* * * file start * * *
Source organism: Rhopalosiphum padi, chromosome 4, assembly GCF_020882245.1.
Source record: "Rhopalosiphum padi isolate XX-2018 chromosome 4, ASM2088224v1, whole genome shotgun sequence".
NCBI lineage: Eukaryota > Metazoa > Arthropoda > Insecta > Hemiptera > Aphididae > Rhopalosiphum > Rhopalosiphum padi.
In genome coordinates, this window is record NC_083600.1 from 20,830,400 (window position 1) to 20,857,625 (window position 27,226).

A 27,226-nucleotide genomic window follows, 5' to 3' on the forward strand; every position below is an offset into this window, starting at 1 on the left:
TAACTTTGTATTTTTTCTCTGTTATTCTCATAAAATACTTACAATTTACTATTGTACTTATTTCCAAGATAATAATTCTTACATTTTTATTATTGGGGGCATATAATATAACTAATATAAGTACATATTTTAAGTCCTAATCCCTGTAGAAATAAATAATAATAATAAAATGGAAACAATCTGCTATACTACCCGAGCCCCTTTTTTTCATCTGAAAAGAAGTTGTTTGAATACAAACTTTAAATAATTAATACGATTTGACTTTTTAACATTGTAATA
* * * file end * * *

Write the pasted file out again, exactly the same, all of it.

Source organism: Rhopalosiphum padi, chromosome 4, assembly GCF_020882245.1.
Source record: "Rhopalosiphum padi isolate XX-2018 chromosome 4, ASM2088224v1, whole genome shotgun sequence".
NCBI lineage: Eukaryota > Metazoa > Arthropoda > Insecta > Hemiptera > Aphididae > Rhopalosiphum > Rhopalosiphum padi.
In genome coordinates, this window is record NC_083600.1 from 20,830,400 (window position 1) to 20,857,625 (window position 27,226).

A 27,226-nucleotide genomic window follows, 5' to 3' on the forward strand; every position below is an offset into this window, starting at 1 on the left:
TAACTTTGTATTTTTTCTCTGTTATTCTCATAAAATACTTACAATTTACTATTGTACTTATTTCCAAGATAATAATTCTTACATTTTTATTATTGGGGGCATATAATATAACTAATATAAGTACATATTTTAAGTCCTAATCCCTGTAGAAATAAATAATAATAATAAAATGGAAACAATCTGCTATACTACCCGAGCCCCTTTTTTTCATCTGAAAAGAAGTTGTTTGAATACAAACTTTAAATAATTAATACGATTTGACTTTTTAACATTGTAATA